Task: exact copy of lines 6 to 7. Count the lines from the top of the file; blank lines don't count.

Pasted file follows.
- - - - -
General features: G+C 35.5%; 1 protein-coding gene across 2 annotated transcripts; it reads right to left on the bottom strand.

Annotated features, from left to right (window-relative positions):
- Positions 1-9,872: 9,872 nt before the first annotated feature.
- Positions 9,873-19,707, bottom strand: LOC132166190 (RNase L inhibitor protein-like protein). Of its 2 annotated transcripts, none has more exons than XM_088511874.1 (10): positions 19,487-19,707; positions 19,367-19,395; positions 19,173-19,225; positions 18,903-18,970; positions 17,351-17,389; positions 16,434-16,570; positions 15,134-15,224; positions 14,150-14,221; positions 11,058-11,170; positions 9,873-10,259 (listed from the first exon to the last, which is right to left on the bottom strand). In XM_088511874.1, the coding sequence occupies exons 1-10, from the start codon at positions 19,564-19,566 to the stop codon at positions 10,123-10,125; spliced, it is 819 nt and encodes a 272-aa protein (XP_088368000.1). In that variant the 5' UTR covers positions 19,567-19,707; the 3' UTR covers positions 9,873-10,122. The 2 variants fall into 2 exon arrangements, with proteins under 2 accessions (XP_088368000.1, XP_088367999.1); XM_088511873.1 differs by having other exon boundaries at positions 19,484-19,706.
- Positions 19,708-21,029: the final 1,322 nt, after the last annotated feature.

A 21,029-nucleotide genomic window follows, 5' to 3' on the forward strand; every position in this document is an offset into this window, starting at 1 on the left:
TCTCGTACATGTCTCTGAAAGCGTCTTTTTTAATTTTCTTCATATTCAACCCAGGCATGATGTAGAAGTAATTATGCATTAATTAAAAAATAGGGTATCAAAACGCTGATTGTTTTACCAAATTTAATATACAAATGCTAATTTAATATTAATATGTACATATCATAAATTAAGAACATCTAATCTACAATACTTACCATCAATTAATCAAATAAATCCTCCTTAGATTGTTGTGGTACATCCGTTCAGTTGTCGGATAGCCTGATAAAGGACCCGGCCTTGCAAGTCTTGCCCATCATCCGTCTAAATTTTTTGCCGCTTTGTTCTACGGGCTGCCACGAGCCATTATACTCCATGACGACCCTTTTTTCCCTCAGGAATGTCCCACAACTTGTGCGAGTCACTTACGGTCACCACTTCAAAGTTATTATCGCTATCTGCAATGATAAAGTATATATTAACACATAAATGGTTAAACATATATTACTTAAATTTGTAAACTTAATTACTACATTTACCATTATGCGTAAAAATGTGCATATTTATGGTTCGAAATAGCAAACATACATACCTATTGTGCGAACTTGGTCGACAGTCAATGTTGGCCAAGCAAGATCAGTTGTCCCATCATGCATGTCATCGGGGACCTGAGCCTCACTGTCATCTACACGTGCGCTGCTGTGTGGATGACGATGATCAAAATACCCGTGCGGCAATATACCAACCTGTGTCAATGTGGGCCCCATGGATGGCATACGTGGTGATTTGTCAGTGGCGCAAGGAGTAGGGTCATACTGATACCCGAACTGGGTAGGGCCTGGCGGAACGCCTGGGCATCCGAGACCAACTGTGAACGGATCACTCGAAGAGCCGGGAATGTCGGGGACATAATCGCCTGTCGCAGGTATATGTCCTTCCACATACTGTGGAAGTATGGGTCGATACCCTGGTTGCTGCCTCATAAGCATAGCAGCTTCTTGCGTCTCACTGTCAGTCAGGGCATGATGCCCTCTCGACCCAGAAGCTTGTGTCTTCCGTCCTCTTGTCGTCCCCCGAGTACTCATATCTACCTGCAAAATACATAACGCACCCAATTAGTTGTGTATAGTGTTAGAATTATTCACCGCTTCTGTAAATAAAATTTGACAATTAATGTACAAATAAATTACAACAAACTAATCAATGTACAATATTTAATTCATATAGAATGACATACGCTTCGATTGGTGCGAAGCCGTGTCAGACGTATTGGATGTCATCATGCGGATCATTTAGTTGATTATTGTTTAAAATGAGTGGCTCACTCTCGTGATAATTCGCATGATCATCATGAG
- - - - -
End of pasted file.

A 21,029-nucleotide genomic window follows, 5' to 3' on the forward strand; every position in this document is an offset into this window, starting at 1 on the left:
TCTCGTACATGTCTCTGAAAGCGTCTTTTTTAATTTTCTTCATATTCAACCCAGGCATGATGTAGAAGTAATTATGCATTAATTAAAAAATAGGGTATCAAAACGCTGATTGTTTTACCAAATTTAATATACAAATGCTAATTTAATATTAATATGTACATATCATAAATTAAGAACATCTAATCTACAATACTTACCATCAATTAATCAAATAAATCCTCCTTAGATTGTTGTGGTACATCCGTTCAGTTGTCGGATAGCCTGATAAAGGACCCGGCCTTGCAAGTCTTGCCCATCATCCGTCTAAATTTTTTGCCGCTTTGTTCTACGGGCTGCCACGAGCCATTATACTCCATGACGACCCTTTTTTCCCTCAGGAATGTCCCACAACTTGTGCGAGTCACTTACGGTCACCACTTCAAAGTTATTATCGCTATCTGCAATGATAAAGTATATATTAACACATAAATGGTTAAACATATATTACTTAAATTTGTAAACTTAATTACTACATTTACCATTATGCGTAAAAATGTGCATATTTATGGTTCGAAATAGCAAACATACATACCTATTGTGCGAACTTGGTCGACAGTCAATGTTGGCCAAGCAAGATCAGTTGTCCCATCATGCATGTCATCGGGGACCTGAGCCTCACTGTCATCTACACGTGCGCTGCTGTGTGGATGACGATGATCAAAATACCCGTGCGGCAATATACCAACCTGTGTCAATGTGGGCCCCATGGATGGCATACGTGGTGATTTGTCAGTGGCGCAAGGAGTAGGGTCATACTGATACCCGAACTGGGTAGGGCCTGGCGGAACGCCTGGGCATCCGAGACCAACTGTGAACGGATCACTCGAAGAGCCGGGAATGTCGGGGACATAATCGCCTGTCGCAGGTATATGTCCTTCCACATACTGTGGAAGTATGGGTCGATACCCTGGTTGCTGCCTCATAAGCATAGCAGCTTCTTGCGTCTCACTGTCAGTCAGGGCATGATGCCCTCTCGACCCAGAAGCTTGTGTCTTCCGTCCTCTTGTCGTCCCCCGAGTACTCATATCTACCTGCAAAATACATAACGCACCCAATTAGTTGTGTATAGTGTTAGAATTATTCACCGCTTCTGTAAATAAAATTTGACAATTAATGTACAAATAAATTACAACAAACTAATCAATGTACAATATTTAATTCATATAGAATGACATACGCTTCGATTGGTGCGAAGCCGTGTCAGACGTATTGGATGTCATCATGCGGATCATTTAGTTGATTATTGTTTAAAATGAGTGGCTCACTCTCGTGATAATTCGCATGATCATCATGAG